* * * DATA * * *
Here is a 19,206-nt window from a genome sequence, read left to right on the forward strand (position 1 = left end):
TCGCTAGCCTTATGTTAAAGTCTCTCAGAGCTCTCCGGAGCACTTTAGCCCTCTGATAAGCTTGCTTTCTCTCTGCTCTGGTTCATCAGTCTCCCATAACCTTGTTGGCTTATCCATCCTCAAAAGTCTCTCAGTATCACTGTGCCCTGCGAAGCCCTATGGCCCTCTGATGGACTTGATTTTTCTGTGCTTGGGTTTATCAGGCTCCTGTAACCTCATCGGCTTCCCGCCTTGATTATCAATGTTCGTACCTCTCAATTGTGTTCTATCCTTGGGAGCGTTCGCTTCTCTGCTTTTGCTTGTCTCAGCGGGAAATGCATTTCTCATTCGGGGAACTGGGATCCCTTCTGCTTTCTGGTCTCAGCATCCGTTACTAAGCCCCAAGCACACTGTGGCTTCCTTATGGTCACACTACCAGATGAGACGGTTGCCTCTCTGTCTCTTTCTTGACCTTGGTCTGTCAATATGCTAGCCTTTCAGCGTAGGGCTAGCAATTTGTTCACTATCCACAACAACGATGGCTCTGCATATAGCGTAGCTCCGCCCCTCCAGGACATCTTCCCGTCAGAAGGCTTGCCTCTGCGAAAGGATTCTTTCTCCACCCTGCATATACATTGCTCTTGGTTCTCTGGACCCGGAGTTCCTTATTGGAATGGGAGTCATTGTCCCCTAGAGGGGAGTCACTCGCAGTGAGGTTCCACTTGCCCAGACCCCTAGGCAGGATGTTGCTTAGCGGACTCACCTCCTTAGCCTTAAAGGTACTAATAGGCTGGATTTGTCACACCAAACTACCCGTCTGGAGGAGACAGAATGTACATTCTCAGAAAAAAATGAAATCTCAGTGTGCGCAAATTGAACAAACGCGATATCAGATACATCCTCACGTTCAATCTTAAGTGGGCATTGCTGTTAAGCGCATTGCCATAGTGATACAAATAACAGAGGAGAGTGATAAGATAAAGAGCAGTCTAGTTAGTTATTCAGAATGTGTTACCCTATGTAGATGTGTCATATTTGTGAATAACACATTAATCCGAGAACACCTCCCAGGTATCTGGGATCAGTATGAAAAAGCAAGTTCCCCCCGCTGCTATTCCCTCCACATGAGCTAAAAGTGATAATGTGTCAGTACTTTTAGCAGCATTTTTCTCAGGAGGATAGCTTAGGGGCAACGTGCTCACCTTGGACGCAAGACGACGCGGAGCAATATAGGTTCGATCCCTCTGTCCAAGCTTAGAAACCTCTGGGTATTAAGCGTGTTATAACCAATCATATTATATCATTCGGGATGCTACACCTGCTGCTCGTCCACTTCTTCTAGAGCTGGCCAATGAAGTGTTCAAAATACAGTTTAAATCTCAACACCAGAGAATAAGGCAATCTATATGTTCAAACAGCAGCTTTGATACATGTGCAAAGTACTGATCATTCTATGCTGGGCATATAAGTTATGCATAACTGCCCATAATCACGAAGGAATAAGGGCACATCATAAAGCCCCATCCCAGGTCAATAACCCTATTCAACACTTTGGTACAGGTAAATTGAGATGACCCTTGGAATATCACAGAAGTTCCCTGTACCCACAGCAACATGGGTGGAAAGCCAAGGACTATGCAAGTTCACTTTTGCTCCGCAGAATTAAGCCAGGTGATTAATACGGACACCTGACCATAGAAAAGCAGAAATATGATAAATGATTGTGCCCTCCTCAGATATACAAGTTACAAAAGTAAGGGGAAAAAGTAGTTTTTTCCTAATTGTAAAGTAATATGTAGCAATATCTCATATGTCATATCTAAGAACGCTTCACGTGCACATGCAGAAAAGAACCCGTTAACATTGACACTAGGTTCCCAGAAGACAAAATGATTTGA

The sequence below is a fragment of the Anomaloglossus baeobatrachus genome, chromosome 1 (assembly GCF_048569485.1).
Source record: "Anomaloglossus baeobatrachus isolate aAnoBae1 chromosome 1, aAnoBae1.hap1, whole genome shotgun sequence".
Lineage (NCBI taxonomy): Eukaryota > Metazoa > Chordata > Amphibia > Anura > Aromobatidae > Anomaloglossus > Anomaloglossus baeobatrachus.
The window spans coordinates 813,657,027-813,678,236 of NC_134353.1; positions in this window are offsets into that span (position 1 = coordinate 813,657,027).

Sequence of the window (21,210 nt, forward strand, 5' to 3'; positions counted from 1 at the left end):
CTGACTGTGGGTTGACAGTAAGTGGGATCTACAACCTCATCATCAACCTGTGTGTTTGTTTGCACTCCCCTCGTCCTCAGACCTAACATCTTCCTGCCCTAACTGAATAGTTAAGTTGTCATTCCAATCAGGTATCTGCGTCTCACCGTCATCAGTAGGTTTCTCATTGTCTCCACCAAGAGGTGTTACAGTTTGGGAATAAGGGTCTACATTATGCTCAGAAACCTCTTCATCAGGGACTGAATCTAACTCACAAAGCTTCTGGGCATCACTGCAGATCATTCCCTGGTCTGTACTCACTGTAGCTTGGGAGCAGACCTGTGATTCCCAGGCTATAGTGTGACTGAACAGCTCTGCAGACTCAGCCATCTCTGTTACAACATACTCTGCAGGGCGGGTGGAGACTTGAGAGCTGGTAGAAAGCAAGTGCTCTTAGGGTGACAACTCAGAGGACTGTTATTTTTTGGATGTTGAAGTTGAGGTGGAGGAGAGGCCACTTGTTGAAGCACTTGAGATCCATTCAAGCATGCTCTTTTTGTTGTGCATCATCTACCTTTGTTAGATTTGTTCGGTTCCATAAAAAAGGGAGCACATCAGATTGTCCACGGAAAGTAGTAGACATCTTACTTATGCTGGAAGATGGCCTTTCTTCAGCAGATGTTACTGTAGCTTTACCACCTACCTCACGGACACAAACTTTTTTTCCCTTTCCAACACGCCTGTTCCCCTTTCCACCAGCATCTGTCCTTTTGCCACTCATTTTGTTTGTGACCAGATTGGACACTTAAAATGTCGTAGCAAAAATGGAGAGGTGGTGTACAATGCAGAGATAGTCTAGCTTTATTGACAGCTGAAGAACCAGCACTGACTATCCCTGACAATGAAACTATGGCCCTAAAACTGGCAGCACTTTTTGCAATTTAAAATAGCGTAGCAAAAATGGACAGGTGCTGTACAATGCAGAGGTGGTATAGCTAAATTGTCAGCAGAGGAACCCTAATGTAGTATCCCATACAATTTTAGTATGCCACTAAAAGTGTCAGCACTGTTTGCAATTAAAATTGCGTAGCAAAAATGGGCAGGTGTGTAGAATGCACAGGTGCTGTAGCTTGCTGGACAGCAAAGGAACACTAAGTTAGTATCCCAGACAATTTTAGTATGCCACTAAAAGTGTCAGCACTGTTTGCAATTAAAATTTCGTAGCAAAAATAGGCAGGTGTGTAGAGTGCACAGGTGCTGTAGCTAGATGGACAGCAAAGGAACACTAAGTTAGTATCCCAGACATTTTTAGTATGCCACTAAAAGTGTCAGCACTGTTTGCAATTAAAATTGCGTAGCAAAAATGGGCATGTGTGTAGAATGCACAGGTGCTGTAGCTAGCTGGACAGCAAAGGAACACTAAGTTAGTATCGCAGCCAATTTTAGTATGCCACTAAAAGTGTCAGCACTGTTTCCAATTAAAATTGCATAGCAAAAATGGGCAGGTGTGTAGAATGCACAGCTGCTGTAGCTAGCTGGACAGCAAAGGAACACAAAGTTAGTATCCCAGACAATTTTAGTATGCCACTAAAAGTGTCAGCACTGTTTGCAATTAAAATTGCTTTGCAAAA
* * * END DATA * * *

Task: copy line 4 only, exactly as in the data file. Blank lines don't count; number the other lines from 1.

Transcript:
Source record: "Anomaloglossus baeobatrachus isolate aAnoBae1 chromosome 1, aAnoBae1.hap1, whole genome shotgun sequence".